I think what makes Andy’s OMD and Paul’s Listening Pool an interesting case study is how OMD ran out of ideas when they were a writing team after Junk Culture ( more or less ) Then separately they both still had no ideas. Which to me confirms what I said earlier in this thread. That OMD ground to a halt. Had they lost their creativity? Was it writing for America ? Was it film soundtracks ? Was it money ? I would like to hear your theories Monk.

    I sort of bring up acts such as Depeche Mode or The Cure or even U2 ( forget that they were arena acts ) who were writing some of their best material then. IMO. Talking Black Celebration or Disintegration or maybe even Achtung Baby.

    Like

  4. Richard Anvil says:

    It would be very interesting to ask Paul Humphreys why he, Martin and Malcolm decided to make an easy listening album, heavy on ‘real’ instruments and low on synths (which were deemed old hat by this stage. To clarify Depeche Mode we’re releasing Violator and Songs of Faith and Devotion at this time so even they were moving away from synths if only partially). It has always surprised me that after Paul’s comments on not agreeing with the direction Andy was taking the music that The Listening Pool took it even further into AOR land. Paul’s next project, released many years later, OneTwo did return to the synth sound so maybe it was a band decision, with Martin being a saxophonist and Malcolm playing live drums, I really don’t know but this was album was disappointing. It is interesting that all the synth band who turned to a ‘live’ sound (under pressure from music journalists, music executives and accountants) disbanded or never recorded again (eg Ultravox, Heaven 17, Visage, Soft Cell, etc.) while those who stuck to the synths during this time are still recording now (e.g Depeche Mode, Erasure). The upshot is never listen to an accountant when it comes to creativity.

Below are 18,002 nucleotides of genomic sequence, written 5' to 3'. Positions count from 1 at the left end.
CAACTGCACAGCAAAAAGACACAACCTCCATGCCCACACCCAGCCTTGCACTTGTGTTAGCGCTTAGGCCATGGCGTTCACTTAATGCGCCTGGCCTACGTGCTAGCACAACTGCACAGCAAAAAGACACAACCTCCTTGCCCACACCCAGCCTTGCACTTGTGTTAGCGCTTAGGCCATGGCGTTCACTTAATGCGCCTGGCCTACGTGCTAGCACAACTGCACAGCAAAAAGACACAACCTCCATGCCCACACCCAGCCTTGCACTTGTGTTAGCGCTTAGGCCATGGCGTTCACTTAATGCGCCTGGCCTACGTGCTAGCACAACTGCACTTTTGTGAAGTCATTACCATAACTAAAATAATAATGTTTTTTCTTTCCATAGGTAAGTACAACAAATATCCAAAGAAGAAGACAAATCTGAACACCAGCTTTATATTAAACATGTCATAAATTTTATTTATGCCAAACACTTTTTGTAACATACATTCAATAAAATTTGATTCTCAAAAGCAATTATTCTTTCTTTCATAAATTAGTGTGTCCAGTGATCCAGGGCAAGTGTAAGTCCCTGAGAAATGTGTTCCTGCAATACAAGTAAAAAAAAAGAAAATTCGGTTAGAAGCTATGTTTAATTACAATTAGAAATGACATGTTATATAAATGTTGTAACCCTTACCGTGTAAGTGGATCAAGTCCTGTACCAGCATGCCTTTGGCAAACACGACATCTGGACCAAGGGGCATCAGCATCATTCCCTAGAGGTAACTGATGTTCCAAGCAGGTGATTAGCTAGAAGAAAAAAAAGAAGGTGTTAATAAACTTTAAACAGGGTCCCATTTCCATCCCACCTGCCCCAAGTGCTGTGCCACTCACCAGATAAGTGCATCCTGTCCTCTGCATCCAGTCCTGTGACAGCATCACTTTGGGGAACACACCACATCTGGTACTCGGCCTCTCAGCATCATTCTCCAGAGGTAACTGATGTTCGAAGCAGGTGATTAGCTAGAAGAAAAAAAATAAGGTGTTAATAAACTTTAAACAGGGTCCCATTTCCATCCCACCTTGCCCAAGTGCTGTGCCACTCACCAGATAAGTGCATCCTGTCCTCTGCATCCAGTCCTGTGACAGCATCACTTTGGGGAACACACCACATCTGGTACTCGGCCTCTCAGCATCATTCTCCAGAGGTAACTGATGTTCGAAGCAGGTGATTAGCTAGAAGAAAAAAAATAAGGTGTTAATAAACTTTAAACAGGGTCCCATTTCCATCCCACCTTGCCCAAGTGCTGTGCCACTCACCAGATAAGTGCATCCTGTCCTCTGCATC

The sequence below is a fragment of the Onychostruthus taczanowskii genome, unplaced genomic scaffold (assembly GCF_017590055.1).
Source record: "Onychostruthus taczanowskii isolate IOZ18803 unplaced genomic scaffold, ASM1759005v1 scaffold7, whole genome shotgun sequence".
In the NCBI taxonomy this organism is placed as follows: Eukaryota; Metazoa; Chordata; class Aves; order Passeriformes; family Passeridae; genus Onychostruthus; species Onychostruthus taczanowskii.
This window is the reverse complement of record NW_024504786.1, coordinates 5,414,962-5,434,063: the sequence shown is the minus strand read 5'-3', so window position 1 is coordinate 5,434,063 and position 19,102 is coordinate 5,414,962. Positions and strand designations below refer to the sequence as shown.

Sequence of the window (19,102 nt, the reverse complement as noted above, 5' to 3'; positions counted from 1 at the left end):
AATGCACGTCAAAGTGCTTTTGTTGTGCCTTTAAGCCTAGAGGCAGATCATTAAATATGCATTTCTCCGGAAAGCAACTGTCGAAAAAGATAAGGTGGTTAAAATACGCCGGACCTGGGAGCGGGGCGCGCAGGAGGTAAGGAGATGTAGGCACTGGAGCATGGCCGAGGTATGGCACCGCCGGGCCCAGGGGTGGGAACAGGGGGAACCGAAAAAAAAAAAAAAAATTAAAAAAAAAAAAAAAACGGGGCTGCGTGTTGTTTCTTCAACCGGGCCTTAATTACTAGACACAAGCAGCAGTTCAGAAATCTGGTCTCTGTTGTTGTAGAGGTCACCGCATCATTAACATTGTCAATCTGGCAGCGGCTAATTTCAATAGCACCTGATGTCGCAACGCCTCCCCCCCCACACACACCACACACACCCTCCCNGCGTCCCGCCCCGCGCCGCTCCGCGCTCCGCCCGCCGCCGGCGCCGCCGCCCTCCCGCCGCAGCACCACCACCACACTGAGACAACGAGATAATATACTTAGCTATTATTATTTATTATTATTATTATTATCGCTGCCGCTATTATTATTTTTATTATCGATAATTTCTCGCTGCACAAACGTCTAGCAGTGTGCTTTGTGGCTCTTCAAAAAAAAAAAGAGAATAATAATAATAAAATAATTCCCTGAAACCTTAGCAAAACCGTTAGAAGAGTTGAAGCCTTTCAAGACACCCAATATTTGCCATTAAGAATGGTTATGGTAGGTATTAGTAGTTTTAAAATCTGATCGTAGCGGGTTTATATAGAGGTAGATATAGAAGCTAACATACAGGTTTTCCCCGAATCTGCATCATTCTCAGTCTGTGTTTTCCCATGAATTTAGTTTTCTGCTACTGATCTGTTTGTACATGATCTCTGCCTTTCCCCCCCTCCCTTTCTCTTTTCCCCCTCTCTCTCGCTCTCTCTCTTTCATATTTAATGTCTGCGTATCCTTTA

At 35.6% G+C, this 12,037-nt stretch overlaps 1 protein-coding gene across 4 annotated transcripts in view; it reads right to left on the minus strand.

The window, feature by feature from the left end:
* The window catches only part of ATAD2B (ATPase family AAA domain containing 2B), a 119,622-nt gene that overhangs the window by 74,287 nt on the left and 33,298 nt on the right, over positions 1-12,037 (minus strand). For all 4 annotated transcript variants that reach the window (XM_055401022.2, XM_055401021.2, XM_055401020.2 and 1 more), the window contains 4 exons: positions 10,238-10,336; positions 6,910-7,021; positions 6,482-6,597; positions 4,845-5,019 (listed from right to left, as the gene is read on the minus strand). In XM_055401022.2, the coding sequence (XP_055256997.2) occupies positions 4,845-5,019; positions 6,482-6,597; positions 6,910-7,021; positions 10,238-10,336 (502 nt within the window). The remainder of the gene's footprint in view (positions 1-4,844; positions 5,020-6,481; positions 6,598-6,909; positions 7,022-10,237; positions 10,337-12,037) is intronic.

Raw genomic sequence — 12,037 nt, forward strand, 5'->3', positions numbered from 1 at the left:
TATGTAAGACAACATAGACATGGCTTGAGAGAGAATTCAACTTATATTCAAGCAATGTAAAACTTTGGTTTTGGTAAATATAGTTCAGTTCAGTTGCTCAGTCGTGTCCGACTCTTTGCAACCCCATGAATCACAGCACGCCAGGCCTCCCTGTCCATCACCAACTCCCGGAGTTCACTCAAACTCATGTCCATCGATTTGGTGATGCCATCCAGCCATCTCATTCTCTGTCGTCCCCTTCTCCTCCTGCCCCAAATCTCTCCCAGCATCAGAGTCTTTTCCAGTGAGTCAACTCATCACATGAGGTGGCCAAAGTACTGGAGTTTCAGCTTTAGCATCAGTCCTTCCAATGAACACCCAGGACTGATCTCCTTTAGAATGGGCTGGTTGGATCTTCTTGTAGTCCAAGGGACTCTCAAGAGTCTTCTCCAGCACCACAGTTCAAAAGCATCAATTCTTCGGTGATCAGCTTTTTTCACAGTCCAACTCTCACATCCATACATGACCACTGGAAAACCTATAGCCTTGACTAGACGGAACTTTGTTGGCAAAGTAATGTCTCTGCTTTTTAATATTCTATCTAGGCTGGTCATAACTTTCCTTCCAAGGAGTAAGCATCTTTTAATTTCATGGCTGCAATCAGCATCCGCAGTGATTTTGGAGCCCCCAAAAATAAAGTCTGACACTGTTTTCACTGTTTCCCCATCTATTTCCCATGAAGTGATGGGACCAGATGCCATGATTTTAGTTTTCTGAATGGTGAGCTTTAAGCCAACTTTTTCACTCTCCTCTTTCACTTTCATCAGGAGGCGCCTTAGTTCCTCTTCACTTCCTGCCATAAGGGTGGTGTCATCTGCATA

Like

  5. Tim says:

    You should buy the deluxe Good Humor that was re-released last year if it is one of your favorites, it collects all the b-sides and has the Fairfax High disc that was originally a US bonus cd on release, as well as a book that details the history of the album.
    A huge drawback is once you buy that you’re going to be so walloped with the overall quality that you’re going to want to buy the rest of these.
    Good Humor is to me where they ended their career arc of making solidly good albums and things grew patchier and patchier from there.The last 2-3 albums do next to nothing for me.

    Funny how every now and then you find a huge LD haul. A few years back I was in a resale shop in the Twin Cities and right as you walked in the place was this huge booth that had probably more laser discs than what we stocked at the video store that I worked at that rented them. On top of that was a motherlode of old Starlogs, Famous Monsters, Creepy, Eerie and then buried in that was comic book sleeves with all sorts of odd old stuff, instructions for building old Kenner Star Wars toys, toy catalogs from companies that are by and large now defunct….
    ….and then there was the vinyl. Did some uber-nerd with really good taste die and this was his estate sale?

    To top it off, in the basement area of same store, was the best used vinyl booth I’ve ever seen in an antique/re-sale shop, and the prices were reasonable. I was awfully tempted with an old Julie London lp that had this gorgeous embossed cover (‘Round Midnight) but I was already financially tapped out by this place by the time I found that.

    Like

Leave a Reply

Fill in your details below or click an icon to log in:

WordPress.com Logo

You are commenting using your WordPress.com account. Log Out /  Change )

Google+ photo

You are commenting using your Google+ account. Log Out /  Change )

Twitter picture

You are commenting using your Twitter account. Log Out /  Change )

Facebook photo

You are commenting using your Facebook account. Log Out /  Change )

Connecting to %s

This site uses Akismet to reduce spam. Learn how your comment data is processed.